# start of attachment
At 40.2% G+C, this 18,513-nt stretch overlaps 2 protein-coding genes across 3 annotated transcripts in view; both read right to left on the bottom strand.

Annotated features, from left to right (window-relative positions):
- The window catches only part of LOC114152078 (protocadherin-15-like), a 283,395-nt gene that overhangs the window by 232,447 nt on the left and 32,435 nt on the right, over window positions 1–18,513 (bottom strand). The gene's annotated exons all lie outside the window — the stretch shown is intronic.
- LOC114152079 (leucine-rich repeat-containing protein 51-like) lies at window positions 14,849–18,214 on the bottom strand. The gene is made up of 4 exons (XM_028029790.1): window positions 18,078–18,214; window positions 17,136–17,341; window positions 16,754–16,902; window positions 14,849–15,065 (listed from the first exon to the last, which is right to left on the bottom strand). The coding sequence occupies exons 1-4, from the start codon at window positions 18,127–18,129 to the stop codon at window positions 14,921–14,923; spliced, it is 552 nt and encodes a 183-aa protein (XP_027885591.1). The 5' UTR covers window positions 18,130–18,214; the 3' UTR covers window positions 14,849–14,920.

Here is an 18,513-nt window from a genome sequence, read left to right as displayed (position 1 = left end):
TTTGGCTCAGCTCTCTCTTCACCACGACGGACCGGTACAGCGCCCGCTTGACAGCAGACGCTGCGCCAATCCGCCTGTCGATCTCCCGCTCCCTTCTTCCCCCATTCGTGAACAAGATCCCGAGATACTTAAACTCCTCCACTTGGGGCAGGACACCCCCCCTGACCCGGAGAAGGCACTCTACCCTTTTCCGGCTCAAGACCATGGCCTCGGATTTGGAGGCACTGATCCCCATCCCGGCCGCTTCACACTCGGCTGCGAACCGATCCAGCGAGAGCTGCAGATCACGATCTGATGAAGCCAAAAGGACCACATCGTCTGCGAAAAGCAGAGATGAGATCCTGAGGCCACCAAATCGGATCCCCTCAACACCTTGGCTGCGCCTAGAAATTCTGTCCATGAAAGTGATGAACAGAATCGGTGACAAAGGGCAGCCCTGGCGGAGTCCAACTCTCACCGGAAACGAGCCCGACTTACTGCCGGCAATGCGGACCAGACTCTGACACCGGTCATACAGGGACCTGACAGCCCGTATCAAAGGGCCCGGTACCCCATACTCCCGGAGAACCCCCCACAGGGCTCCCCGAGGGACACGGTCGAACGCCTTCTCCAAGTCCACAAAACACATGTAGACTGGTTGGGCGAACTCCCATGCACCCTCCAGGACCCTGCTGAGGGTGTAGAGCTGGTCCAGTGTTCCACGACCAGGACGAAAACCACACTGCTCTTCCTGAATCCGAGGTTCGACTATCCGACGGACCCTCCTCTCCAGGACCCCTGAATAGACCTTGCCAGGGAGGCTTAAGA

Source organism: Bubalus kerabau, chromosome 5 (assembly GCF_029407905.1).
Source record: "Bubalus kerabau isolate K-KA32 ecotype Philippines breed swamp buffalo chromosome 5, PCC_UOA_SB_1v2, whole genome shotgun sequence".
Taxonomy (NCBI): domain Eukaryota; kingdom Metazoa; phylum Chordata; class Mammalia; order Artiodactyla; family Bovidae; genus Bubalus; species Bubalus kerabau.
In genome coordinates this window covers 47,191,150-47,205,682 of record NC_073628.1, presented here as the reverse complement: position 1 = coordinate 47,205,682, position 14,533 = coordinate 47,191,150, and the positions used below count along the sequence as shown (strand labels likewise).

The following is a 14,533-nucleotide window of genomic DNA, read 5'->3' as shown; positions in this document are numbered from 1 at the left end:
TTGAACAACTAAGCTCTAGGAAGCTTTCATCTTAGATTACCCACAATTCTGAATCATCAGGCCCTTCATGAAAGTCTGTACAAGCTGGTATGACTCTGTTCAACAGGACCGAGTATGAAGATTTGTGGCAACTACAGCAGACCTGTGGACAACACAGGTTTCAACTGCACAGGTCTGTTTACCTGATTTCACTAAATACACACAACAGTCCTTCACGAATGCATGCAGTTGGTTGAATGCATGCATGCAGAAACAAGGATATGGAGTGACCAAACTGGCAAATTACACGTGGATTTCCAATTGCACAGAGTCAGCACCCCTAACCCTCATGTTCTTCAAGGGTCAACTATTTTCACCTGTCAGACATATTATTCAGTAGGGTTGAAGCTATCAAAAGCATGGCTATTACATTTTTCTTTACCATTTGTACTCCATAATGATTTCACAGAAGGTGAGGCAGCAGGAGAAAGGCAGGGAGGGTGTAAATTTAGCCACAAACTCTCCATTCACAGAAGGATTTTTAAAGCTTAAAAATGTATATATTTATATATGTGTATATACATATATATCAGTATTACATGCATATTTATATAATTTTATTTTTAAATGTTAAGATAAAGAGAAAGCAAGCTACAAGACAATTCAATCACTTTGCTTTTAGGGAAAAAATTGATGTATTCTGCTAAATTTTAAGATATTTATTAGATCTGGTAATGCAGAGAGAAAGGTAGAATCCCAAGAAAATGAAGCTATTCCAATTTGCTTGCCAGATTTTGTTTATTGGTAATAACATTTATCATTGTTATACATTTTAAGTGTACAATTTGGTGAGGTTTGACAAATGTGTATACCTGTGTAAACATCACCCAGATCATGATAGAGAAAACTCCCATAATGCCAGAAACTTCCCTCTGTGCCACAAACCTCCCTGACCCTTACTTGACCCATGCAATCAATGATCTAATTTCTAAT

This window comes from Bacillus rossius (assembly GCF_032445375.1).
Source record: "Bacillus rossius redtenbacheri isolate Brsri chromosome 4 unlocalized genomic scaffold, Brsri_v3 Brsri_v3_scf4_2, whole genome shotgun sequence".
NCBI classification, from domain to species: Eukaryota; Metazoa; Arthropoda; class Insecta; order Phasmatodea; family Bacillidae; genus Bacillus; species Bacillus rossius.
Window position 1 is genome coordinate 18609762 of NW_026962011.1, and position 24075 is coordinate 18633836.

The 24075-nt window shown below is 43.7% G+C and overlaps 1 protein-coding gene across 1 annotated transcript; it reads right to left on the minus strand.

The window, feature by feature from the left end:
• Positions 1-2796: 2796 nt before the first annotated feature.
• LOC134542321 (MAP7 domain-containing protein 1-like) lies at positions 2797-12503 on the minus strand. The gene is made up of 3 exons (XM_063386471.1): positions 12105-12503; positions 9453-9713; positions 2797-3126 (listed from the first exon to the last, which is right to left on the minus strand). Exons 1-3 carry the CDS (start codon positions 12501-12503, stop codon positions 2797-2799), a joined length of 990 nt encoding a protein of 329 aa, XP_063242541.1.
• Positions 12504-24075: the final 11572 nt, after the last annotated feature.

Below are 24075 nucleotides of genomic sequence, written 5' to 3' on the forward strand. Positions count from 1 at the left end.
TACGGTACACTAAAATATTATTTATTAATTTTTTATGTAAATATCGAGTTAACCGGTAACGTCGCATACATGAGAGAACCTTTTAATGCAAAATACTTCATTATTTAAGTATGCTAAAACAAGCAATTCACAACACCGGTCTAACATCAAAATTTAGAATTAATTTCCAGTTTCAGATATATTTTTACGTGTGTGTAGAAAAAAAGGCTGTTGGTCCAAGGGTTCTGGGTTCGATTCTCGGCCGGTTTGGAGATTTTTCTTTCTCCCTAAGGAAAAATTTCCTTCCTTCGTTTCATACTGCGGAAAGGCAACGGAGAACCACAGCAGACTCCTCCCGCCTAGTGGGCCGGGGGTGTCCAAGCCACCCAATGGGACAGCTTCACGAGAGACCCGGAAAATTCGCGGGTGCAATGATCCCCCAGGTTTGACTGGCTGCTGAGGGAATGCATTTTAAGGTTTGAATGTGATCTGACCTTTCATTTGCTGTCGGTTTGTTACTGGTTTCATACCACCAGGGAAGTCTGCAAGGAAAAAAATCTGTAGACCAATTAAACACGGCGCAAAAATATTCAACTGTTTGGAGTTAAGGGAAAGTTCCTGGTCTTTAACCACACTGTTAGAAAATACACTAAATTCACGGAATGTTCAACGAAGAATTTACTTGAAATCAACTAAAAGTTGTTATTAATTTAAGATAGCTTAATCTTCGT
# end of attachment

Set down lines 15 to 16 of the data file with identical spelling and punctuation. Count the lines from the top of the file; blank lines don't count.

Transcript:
NCBI classification, from domain to species: Eukaryota; Metazoa; Arthropoda; class Insecta; order Phasmatodea; family Bacillidae; genus Bacillus; species Bacillus rossius.
Window position 1 is genome coordinate 18609762 of NW_026962011.1, and position 24075 is coordinate 18633836.